The broad framework of the Mission is as follows

The Mission is comprised of two sub missions, namely, Sub-Mission for Urban Infrastructure and Governance and Sub-Mission on Basic Services to the Urban Poor. The admissible components under both these Sub-Missions together include urban renewal, water supply and sanitation, sewerage and solid waste management, urban transport, slum improvement and rehabilitation, housing for urban poor, civic amenities in slums and so on. But the Mission document clearly states that (a) funds accessed cannot be used to create wage employment (b) land costs will not be financed (c) housing to the poor cannot be given free of cost (d) privatisation or Public Private Partnership (PPP) will be the preferred mode of implementing projects (e) a ‘reasonable’ user fee will be charged from the urban poor for services so as to recover at least 25% of the project cost and (f) the onus of minimizing risks for the private investor would be on state governments/ULBs.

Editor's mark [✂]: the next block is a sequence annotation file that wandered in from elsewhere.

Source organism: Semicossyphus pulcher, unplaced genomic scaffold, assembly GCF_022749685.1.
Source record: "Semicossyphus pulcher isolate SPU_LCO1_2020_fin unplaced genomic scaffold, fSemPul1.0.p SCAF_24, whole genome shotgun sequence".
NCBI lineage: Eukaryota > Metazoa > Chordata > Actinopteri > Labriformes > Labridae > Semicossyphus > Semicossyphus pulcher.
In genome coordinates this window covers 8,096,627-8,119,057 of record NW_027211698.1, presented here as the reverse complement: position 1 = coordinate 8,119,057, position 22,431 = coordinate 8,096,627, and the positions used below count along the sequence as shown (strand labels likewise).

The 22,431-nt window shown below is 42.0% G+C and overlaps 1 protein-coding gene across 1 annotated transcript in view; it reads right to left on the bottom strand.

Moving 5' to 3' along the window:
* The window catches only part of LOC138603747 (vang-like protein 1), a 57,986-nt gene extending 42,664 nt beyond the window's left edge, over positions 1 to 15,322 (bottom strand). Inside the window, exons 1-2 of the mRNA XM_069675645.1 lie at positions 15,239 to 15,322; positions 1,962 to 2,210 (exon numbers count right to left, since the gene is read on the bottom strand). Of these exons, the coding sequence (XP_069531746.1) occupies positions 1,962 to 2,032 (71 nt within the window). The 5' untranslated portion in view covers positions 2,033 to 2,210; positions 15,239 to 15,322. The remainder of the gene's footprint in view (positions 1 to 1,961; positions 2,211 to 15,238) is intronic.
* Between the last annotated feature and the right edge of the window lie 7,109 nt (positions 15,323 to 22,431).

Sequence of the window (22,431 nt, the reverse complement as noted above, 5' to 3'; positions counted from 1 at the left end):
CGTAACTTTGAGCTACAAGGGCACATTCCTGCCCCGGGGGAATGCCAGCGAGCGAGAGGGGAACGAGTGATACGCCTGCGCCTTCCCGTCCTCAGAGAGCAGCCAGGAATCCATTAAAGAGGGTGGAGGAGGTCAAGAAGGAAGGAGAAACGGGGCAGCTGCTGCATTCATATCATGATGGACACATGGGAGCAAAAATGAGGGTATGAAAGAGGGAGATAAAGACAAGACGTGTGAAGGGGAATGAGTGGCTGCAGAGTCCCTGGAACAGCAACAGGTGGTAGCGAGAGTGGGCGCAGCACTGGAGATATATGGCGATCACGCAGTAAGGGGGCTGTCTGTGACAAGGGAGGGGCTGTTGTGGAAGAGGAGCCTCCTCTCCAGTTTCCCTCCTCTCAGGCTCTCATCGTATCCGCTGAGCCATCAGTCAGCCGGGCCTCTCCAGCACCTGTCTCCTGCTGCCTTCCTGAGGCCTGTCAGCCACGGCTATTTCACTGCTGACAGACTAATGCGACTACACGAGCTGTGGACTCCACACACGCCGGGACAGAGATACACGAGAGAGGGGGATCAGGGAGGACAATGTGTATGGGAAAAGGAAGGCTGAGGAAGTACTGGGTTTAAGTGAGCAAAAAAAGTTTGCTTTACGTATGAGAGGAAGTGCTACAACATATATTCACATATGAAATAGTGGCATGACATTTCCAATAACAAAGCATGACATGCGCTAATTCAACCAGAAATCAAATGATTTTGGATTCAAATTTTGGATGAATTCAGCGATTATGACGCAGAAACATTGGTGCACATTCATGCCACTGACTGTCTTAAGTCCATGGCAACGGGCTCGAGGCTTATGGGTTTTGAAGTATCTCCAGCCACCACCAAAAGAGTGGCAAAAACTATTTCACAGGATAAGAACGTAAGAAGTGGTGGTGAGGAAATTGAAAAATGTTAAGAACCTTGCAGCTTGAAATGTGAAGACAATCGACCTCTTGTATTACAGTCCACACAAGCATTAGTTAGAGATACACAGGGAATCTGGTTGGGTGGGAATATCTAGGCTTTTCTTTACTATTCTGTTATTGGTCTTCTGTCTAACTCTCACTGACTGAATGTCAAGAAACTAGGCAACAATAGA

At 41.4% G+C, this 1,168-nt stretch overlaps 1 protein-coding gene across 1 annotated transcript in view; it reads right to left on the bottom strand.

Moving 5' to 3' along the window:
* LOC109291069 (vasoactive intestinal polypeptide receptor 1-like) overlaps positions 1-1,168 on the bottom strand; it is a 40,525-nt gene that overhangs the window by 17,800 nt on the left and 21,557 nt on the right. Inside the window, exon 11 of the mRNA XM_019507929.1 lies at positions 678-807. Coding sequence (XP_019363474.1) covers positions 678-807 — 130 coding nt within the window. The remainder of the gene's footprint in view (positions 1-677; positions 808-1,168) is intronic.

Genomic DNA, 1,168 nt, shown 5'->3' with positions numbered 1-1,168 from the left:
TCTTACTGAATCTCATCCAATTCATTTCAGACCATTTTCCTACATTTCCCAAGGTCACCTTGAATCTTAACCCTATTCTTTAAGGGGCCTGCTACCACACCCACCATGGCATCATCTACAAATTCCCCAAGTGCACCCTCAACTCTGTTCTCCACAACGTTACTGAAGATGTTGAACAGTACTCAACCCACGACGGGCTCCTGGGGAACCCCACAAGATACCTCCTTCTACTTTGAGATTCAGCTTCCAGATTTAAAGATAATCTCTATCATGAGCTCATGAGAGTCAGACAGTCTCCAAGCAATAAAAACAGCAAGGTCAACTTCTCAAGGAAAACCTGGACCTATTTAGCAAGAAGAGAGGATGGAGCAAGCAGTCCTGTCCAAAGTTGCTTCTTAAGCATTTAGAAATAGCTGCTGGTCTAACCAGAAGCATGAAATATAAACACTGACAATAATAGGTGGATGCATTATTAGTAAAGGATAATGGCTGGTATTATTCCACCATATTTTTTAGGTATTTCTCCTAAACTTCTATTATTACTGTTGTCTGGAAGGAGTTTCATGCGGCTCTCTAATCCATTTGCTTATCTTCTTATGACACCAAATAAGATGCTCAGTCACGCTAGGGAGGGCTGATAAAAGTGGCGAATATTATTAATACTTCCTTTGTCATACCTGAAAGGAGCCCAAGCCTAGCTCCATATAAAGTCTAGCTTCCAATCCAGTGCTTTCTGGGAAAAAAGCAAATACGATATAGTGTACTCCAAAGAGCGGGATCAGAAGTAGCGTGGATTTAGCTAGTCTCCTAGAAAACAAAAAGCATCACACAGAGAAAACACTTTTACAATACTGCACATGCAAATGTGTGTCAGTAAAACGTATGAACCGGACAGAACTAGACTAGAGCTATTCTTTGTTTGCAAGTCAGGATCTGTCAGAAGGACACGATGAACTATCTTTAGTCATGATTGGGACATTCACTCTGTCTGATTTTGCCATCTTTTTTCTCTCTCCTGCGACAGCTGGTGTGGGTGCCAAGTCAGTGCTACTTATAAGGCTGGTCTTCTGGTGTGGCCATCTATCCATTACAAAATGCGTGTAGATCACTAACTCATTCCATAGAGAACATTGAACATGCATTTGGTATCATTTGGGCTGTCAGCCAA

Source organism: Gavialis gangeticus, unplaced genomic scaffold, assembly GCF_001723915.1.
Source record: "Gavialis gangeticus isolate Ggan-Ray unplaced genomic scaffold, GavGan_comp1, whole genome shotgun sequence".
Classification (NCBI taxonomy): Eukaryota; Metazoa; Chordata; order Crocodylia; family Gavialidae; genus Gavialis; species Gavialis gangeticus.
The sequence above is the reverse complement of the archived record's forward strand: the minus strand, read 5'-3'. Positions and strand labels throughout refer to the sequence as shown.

Thus we see that the Mission seeks to set in motion a completely market driven urban development process. The intentions of the government become even clearer when we look at the set of reforms that the state governments and ULBs are supposed to carry out if they wish to avail Central assistance. These reforms have been divided into two parts - mandatory reforms and optional reforms. But this division is at best misleading because the so-called optional reforms are also mandatory in the sense that the states/ULBs have no choice but to implement them within a seven years time span.

Mandatory Reforms: State Level